SGX : Sambal Goreng Exchange with Aida Muda

Sambal tumis telor.

Sambal tumis telor.

Aida texts me a few hours before I’m due to meet her at her sister’s flat. She has already cooked the sambal for the exchange with Rose, because it is also for her lunch with her sisters and their mother.

I arrive at 4 p.m. to find a household full of young and older women. There is Aida, two of her older sisters, their mother, her niece and her niece’s toddler, and her young nephew — the only opposite gender who can be home on a weekday afternoon.

The sambal tumis for Rose is already packed in a plastic container. I ask to take pictures of it, so Aida scoops another portion into a pretty glass dish found in many Malay kitchens. There are pots of leftovers on the stove, including a fermented durian (tempoyak) curry. There is also a box full of cempedak that they plan to fry for dinner.

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SGX : Sambal Goreng Exchange with Rose B. Rusdi

Sambal Mak Kasek

Sambal Mak Kasek

Rose takes a while to open the metal gate. When she appears from behind a wooden screen, which blocks the view of her flat from the corridor, she’s in tudong and home clothes. The mismatched outfit suggests she has gone to cover herself after I knocked on the door. The moment we’re in the dining area, she takes off her tudong. I remind her that I’ll be taking pictures, so she puts it back on, along with a nice set of baju kurung.

While she’s changing in her room I notice the ingredients on the dining table. A shallot is frozen in a half cut state, while a tablet continues blasting euphoric American-accented commentaries.

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Singapore Noodles is “a cross-cultural mutated freak of nature”

Singapore Noodles is popular, but whether it is Asian, fusion, or a cross-cultural mutated freak of nature, no one knows for sure. With little information to offer, the media place their bets on this mystery. They get away with such shoddy journalism, partly because the noodles needs little introduction. Anyone who has lived in Hong Kong, or has depended on take-outs in the UK, the US, and Australia, is no stranger to the bright yellow, curry-laden noodles.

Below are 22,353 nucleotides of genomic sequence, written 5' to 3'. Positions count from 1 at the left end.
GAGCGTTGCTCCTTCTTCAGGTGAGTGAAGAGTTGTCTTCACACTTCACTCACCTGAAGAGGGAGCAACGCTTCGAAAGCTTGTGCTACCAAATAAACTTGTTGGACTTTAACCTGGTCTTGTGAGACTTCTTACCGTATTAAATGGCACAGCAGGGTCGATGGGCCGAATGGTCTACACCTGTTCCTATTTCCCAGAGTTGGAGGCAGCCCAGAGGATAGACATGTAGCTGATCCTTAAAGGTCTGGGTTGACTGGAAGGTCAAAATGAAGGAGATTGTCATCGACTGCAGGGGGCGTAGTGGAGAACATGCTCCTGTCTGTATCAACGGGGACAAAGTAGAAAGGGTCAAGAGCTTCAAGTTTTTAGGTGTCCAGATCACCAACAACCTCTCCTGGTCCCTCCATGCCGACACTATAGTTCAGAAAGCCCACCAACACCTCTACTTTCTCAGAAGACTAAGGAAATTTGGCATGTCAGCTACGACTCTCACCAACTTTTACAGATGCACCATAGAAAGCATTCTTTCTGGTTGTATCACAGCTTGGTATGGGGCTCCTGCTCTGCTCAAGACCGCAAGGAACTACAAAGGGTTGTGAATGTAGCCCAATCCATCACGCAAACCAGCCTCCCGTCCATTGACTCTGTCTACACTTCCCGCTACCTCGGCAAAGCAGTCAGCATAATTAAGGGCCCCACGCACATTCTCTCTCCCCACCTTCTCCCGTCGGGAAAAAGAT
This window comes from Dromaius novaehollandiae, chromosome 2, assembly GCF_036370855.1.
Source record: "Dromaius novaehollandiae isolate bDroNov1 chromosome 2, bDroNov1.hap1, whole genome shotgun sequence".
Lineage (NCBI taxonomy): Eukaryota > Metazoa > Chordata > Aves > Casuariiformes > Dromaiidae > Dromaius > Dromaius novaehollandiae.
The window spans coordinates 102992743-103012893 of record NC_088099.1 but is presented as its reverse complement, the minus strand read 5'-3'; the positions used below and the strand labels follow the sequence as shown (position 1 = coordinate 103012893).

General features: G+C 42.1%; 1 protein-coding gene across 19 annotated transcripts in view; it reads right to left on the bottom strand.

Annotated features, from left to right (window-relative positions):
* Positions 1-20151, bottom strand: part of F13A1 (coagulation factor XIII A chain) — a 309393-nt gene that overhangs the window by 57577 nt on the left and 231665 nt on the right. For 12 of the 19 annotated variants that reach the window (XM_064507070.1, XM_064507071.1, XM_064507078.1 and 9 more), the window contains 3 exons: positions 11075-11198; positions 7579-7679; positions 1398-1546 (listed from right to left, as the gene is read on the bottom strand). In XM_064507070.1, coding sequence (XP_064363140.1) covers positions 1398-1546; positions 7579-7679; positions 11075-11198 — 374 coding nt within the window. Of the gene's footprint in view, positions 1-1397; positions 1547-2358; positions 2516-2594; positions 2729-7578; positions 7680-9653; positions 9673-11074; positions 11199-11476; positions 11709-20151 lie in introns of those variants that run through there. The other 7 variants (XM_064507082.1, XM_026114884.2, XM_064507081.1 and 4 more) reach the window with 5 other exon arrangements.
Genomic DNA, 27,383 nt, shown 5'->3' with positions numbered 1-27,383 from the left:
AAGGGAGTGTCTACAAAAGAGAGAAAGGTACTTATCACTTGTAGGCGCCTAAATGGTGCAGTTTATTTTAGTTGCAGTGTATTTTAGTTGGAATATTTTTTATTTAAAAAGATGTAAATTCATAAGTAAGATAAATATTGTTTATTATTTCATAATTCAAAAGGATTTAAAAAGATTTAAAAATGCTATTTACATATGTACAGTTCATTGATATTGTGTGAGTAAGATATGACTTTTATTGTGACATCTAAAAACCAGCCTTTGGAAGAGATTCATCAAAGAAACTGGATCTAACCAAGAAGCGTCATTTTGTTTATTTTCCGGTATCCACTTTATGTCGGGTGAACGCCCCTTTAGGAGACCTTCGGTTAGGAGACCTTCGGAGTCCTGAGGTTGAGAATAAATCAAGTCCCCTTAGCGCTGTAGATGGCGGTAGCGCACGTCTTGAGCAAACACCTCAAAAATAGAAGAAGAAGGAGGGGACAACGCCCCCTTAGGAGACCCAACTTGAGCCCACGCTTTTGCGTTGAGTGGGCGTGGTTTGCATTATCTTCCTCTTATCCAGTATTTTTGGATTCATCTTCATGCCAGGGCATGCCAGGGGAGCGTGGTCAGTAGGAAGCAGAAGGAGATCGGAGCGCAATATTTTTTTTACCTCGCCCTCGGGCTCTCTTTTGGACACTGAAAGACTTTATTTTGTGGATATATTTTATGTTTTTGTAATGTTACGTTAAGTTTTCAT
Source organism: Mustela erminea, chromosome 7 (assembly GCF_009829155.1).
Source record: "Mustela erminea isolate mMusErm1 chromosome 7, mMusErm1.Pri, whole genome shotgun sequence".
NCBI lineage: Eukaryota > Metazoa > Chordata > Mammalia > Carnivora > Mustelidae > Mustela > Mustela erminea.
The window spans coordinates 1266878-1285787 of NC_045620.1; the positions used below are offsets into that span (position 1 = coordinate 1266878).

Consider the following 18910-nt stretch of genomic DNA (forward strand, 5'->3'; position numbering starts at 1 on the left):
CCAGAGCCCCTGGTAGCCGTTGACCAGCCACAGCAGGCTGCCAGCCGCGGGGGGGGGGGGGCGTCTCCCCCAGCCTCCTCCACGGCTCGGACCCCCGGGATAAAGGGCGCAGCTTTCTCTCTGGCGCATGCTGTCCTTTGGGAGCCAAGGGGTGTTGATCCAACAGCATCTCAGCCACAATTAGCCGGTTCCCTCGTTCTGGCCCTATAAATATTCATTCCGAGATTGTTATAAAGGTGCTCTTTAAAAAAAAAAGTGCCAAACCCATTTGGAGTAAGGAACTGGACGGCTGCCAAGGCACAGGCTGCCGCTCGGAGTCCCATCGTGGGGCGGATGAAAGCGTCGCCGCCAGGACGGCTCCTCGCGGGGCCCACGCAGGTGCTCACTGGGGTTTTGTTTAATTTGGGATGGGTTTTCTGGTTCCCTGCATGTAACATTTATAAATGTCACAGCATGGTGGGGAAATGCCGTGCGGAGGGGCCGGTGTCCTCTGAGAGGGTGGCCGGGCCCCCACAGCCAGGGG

But when studied all together, the print, television (online), and blogs paints a telling picture of the dish. I analyse key phrases in the first 80 Singapore Noodles recipes that Google generates based on the keywords “Singapore noodles recipe,” and here is what I found:

Popular in the West, Except Hong Kong

The media say it’s “famous” and “popular,” but is careful to set the scope within which this statement holds water. Hong Kong stands out as the only Asian city where Singapore Noodles is said to be prevalent. Whether it is Hong Kong or Australia, such specifications suggest that the writers, and possibly the men in the street of each city, are unaware of their common love for the noodles.

The media also tend to specify the food categories — Chinese take-out or Chinese American restaurants— under which this dish is a favourite, hinting at a different assessment should it be taken out of its usual contexts.

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Out with the Old, In with the New-Old

rebel-with-a-course

Rebel With A Course reads like an ah chek regaling with colourful tales of the good old days prior to the hawker centres and HDBs. Except, Queen’s English rolls off the author’s, Damian D’Silva’s tongue, and the slightest details that usually escape one’s mind embellish his stories — “The wet market had two rows of food stalls at the front, selling a host of dishes from the different Chinese dialect groups. There was you char kway, lor mee, yong tau foo, chwee kueh, and our favourite, mee pok tah.”  I am captivated and almost convinced that the past was better than the present. Perhaps, heritage dishes, like he says, should be preserved the way it was.

But I’m afraid D’Silva and the many else of his generation are the only ones who truly appreciate heritage dishes. They have had their fair share from the street peddlers, or have been forced to help cooking some at home. Pleasant or not, these experiences in their formative years shaped their preferences. Today, where the flavours of the past are no more, they yearn for the old and lambast the new.

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Caucasians, Mostly Women, Love Singapore Noodles

Instagram, the public platform for sharing pictorial details of one’s life, and a place to show off financial and social clout through food pictures, is a perfect source for sussing out who are the people and why they are eating Singapore Noodles. To date, there are over 5000 images hash-tagged “Singaporenoodles.” Even though the application is not an accurate representation of the larger real world, the sample size is sufficient to reveal patterns of consumption. Here are my observations:

Mostly Caucasians

An estimated 80 percent of those who hash-tagged “Singaporenoodles” are Caucasians. Race is important here because it gives us an idea of where this dish has travelled to and to whom it appeals. It looks like the majority of those who enjoy this noodles are not the Asian immigrants but the locals in the Western countries. Another way to explain this is that the Caucasians are more likely to find the noodles Instagram-worthy, because eating Asian, a cuisine outside their comfort zone, suggests that they are adventurous and sophisticated.

singapore-noodles-oriental

Only this user knows how carrots and peas could be oriental. Her choice of words suggests that she is exploring an Otherness through her food.